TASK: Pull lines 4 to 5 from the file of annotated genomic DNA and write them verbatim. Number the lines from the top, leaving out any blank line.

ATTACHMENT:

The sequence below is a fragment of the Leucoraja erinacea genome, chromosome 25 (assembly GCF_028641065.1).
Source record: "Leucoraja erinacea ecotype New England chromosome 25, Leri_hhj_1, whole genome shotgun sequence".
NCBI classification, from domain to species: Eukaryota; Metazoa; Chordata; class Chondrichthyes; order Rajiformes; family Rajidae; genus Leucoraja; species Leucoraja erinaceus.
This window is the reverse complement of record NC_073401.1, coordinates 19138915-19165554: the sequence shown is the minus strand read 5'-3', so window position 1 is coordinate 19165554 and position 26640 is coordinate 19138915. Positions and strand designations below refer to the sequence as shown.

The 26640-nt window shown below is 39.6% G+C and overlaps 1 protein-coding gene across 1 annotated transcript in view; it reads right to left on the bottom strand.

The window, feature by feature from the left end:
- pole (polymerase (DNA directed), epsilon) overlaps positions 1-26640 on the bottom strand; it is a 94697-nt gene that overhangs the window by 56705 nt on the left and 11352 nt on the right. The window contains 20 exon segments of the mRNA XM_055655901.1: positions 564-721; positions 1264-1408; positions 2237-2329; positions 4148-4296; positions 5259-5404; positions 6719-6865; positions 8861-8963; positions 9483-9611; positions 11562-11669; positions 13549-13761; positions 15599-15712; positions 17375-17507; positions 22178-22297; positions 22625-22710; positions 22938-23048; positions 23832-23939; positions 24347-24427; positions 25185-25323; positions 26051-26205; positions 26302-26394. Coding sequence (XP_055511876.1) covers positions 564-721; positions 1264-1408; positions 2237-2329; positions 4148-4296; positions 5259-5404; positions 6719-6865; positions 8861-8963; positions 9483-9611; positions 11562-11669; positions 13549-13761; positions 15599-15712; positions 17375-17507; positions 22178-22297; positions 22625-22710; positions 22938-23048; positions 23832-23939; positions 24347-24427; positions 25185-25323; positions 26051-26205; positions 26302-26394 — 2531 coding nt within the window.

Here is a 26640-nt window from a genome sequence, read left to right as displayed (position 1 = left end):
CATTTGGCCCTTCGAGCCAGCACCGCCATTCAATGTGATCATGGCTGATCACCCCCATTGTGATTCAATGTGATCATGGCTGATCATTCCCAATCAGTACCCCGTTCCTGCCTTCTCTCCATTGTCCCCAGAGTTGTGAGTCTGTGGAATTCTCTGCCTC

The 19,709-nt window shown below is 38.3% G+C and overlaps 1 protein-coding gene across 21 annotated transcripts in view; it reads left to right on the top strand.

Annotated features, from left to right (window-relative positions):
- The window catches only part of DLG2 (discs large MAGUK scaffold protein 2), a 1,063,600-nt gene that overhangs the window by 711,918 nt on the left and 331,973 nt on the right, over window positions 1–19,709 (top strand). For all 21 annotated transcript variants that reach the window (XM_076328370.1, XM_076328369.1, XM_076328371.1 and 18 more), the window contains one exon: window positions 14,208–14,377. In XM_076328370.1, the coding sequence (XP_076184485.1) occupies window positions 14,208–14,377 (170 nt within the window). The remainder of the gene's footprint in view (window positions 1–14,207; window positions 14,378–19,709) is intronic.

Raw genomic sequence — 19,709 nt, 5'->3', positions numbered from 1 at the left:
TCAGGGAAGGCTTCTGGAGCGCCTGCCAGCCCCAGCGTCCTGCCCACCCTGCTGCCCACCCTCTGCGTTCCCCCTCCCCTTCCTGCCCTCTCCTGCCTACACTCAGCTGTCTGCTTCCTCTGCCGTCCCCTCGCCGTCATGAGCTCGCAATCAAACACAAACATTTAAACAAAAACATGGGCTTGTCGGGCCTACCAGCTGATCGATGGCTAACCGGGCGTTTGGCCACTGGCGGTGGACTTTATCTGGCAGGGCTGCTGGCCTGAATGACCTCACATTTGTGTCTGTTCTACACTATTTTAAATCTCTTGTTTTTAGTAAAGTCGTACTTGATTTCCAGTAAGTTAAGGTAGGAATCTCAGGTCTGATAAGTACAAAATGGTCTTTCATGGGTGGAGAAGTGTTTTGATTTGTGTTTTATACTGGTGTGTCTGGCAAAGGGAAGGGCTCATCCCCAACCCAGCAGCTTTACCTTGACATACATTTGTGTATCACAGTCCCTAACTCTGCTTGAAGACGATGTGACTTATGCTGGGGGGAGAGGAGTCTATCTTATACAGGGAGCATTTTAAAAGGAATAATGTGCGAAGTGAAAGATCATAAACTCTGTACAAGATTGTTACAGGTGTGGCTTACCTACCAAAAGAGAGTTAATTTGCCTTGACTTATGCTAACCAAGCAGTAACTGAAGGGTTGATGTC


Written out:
This window is the reverse complement of record NC_073401.1, coordinates 19138915-19165554: the sequence shown is the minus strand read 5'-3', so window position 1 is coordinate 19165554 and position 26640 is coordinate 19138915. Positions and strand designations below refer to the sequence as shown.

The 26640-nt window shown below is 39.6% G+C and overlaps 1 protein-coding gene across 1 annotated transcript in view; it reads right to left on the bottom strand.